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Spring Forward? That Means Nothing to Dogs.

Dogs do not like this time change thing.

To be honest, we don’t understand the whole human hang-up with time. As far as I am concerned, there is bedtime, awake time, barking at the mailman time, rolling on the carpet time, oh-no-you’re-leaving time, oh-thank-dog-you-came-back time, and, most important, food time.

For humans, the skipped hour means an extra cup of coffee to shake off the lost sleep. But for dogs, it means mealtime is one human hour earlier. Let’s do some dog math. If my dinner time is 6 p.m. (which it is), then once daylight saving time hits, my mom should feed me at 5 p.m., which is the new version of 6 p.m. But if she waits to feed me at the new 6 p.m., it would be the post-daylight-saving-time 7 p.m., which would interfere with my tummy – and the latest episode of Wheel of Fortune.

Make sense?

Although we don’t really grasp the concept of "daylight savings time", dogs do perceive the passage of time and have precise patterns, suggesting that we do the same things at the same time every day like clockwork, but we can’t read clocks.

For some pups, going potty an hour earlier (or later) will be no sweat. But others are more tied to their daily routines or simply more anxious than others. For these dogs, a one-hour change can be a bigger deal than you’d think.

In any case, we still need to spring ahead with our humans and accommodate a new routine. So, how can you make it easier for your dog to adjust?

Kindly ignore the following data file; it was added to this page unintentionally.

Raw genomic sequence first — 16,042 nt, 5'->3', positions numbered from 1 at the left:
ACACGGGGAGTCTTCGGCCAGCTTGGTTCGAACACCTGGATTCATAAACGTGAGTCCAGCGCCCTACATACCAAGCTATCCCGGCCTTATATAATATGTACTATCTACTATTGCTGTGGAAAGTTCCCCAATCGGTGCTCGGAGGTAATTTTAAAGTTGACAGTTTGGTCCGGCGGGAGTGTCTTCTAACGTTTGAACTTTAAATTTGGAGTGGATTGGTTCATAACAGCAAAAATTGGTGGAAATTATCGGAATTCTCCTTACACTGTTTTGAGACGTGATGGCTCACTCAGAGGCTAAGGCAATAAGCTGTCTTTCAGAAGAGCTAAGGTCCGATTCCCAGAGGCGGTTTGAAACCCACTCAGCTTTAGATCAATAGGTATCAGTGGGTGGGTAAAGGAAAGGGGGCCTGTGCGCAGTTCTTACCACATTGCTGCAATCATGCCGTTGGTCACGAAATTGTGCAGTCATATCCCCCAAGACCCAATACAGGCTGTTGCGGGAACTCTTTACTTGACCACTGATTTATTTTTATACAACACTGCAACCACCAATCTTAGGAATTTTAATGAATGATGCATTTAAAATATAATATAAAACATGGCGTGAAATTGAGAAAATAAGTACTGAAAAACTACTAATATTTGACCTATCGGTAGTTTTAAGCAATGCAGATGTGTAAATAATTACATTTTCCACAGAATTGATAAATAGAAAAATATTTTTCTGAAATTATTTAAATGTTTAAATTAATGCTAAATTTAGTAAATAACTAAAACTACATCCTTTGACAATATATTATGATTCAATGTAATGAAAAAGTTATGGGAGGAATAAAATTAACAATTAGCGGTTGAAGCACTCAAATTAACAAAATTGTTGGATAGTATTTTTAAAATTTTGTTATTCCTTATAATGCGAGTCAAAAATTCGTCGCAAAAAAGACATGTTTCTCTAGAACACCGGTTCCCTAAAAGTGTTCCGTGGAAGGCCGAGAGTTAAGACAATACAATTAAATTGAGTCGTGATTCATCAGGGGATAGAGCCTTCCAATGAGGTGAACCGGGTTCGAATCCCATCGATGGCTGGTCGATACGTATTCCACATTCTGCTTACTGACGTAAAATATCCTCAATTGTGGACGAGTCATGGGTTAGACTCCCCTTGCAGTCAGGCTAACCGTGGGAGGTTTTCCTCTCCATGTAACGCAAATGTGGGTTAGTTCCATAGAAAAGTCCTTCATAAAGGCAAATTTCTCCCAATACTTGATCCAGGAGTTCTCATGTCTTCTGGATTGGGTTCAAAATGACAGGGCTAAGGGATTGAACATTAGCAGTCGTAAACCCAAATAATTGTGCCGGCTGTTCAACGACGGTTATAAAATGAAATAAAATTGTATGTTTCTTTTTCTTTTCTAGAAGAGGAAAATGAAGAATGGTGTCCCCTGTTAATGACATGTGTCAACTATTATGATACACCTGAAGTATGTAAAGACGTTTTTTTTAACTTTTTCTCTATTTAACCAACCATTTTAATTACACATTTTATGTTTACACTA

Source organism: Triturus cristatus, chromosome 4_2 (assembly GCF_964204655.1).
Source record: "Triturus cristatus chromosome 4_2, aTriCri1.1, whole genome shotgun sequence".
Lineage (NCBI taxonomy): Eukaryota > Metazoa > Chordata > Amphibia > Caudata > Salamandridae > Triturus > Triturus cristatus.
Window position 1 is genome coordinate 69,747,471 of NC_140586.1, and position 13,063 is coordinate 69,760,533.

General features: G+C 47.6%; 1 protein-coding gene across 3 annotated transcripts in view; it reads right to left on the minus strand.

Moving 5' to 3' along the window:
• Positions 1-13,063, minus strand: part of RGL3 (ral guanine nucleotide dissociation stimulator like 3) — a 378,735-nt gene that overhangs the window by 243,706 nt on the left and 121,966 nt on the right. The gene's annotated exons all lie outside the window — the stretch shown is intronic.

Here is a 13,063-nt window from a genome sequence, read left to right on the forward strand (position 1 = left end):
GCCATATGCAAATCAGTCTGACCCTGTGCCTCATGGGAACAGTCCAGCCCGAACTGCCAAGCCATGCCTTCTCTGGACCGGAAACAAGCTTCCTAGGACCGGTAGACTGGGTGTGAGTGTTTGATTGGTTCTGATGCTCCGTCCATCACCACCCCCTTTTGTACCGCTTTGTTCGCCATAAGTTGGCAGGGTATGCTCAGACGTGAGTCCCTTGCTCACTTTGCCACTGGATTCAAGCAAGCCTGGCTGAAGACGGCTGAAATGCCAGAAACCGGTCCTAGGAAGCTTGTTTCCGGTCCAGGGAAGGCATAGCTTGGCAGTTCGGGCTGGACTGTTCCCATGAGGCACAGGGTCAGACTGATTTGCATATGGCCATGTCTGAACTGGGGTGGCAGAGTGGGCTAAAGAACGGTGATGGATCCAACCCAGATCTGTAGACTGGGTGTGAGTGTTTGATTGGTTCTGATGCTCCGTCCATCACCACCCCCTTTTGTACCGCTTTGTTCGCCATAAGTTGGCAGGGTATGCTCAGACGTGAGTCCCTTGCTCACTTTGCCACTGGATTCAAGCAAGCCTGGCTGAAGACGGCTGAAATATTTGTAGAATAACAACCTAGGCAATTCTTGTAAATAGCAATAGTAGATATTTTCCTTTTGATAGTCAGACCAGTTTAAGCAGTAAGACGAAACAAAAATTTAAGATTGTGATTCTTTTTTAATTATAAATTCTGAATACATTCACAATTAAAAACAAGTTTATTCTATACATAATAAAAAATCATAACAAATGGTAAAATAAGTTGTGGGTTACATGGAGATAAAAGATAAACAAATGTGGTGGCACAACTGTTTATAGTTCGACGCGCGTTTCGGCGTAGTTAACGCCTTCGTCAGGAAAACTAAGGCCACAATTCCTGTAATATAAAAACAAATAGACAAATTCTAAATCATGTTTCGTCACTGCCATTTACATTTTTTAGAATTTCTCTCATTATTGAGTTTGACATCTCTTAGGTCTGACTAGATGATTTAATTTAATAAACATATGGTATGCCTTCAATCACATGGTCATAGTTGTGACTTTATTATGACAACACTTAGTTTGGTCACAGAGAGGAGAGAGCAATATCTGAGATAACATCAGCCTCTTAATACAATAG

Here are a few steps you can take to help your dog ease into the change:

• Adjust your schedule by a few minutes each day. Wake up and start morning walks a couple minutes earlier every time. Don’t disturb your dog’s sleep by an hour all at once, just enough to get used to the new time gradually.

• Feed your dog meals a bit earlier so they can acclimate gradually.

• Another thing to consider is your dog’s medication schedule. Speak to your vet about how to adjust to the time change. Most medications will not harm your dog if taken earlier than usual. However, there are exceptions, and your vet can give you individual advice for your dog.

• Most of all, pay extra attention to your dog’s needs during this transition. It is important to offer them extra comfort if they show signs of anxiety.

No matter how you and your dog feel about the time change, we know that you’re inwardly excited about the move to spring. Longer days equate to longer walks, more naps in the sun and best of all, more time together!

And that’s always good.

Does your dog lose it during the daylight saving time switch? How do you help them relax? Let us know in the comments below!

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